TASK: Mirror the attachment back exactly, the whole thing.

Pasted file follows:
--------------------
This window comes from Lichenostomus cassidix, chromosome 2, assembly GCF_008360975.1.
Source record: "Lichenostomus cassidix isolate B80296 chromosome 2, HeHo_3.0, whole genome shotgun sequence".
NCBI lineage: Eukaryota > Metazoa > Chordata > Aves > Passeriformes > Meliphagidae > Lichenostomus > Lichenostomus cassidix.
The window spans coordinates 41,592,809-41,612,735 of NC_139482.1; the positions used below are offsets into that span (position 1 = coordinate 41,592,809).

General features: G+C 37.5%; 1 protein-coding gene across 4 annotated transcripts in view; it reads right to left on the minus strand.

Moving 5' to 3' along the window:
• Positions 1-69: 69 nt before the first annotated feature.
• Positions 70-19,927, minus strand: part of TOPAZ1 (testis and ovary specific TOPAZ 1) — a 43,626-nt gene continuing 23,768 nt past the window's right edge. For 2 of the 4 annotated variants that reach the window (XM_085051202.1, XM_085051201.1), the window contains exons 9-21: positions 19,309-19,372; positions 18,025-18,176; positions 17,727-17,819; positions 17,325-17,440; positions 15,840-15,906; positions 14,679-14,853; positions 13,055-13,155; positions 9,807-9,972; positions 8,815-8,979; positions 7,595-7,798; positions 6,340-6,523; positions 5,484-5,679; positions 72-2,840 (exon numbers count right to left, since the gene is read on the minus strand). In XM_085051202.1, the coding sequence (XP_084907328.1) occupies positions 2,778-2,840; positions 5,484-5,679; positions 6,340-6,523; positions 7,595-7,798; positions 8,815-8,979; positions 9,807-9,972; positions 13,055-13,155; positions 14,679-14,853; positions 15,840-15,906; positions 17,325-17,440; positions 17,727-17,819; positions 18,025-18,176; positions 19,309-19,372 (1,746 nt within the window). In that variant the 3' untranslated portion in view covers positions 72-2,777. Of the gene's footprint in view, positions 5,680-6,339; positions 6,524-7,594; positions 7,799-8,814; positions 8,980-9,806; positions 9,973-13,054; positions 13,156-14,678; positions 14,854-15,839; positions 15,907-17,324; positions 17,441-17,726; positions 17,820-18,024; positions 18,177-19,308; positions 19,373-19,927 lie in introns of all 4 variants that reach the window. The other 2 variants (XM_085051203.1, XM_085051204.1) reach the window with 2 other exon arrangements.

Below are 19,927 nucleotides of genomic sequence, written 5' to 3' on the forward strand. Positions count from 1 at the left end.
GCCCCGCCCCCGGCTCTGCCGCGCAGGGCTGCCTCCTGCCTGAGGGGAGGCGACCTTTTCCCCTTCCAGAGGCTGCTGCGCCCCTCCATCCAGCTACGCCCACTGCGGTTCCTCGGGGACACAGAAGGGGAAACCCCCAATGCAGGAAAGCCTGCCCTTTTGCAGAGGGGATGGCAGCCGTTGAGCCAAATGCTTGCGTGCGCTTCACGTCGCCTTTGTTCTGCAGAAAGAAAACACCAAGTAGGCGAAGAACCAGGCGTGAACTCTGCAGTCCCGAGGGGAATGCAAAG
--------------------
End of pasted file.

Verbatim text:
This window comes from Lichenostomus cassidix, chromosome 2, assembly GCF_008360975.1.
Source record: "Lichenostomus cassidix isolate B80296 chromosome 2, HeHo_3.0, whole genome shotgun sequence".
NCBI lineage: Eukaryota > Metazoa > Chordata > Aves > Passeriformes > Meliphagidae > Lichenostomus > Lichenostomus cassidix.
The window spans coordinates 41,592,809-41,612,735 of NC_139482.1; the positions used below are offsets into that span (position 1 = coordinate 41,592,809).

General features: G+C 37.5%; 1 protein-coding gene across 4 annotated transcripts in view; it reads right to left on the minus strand.

Moving 5' to 3' along the window:
• Positions 1-69: 69 nt before the first annotated feature.
• Positions 70-19,927, minus strand: part of TOPAZ1 (testis and ovary specific TOPAZ 1) — a 43,626-nt gene continuing 23,768 nt past the window's right edge. For 2 of the 4 annotated variants that reach the window (XM_085051202.1, XM_085051201.1), the window contains exons 9-21: positions 19,309-19,372; positions 18,025-18,176; positions 17,727-17,819; positions 17,325-17,440; positions 15,840-15,906; positions 14,679-14,853; positions 13,055-13,155; positions 9,807-9,972; positions 8,815-8,979; positions 7,595-7,798; positions 6,340-6,523; positions 5,484-5,679; positions 72-2,840 (exon numbers count right to left, since the gene is read on the minus strand). In XM_085051202.1, the coding sequence (XP_084907328.1) occupies positions 2,778-2,840; positions 5,484-5,679; positions 6,340-6,523; positions 7,595-7,798; positions 8,815-8,979; positions 9,807-9,972; positions 13,055-13,155; positions 14,679-14,853; positions 15,840-15,906; positions 17,325-17,440; positions 17,727-17,819; positions 18,025-18,176; positions 19,309-19,372 (1,746 nt within the window). In that variant the 3' untranslated portion in view covers positions 72-2,777. Of the gene's footprint in view, positions 5,680-6,339; positions 6,524-7,594; positions 7,799-8,814; positions 8,980-9,806; positions 9,973-13,054; positions 13,156-14,678; positions 14,854-15,839; positions 15,907-17,324; positions 17,441-17,726; positions 17,820-18,024; positions 18,177-19,308; positions 19,373-19,927 lie in introns of all 4 variants that reach the window. The other 2 variants (XM_085051203.1, XM_085051204.1) reach the window with 2 other exon arrangements.

Below are 19,927 nucleotides of genomic sequence, written 5' to 3' on the forward strand. Positions count from 1 at the left end.
GCCCCGCCCCCGGCTCTGCCGCGCAGGGCTGCCTCCTGCCTGAGGGGAGGCGACCTTTTCCCCTTCCAGAGGCTGCTGCGCCCCTCCATCCAGCTACGCCCACTGCGGTTCCTCGGGGACACAGAAGGGGAAACCCCCAATGCAGGAAAGCCTGCCCTTTTGCAGAGGGGATGGCAGCCGTTGAGCCAAATGCTTGCGTGCGCTTCACGTCGCCTTTGTTCTGCAGAAAGAAAACACCAAGTAGGCGAAGAACCAGGCGTGAACTCTGCAGTCCCGAGGGGAATGCAAAG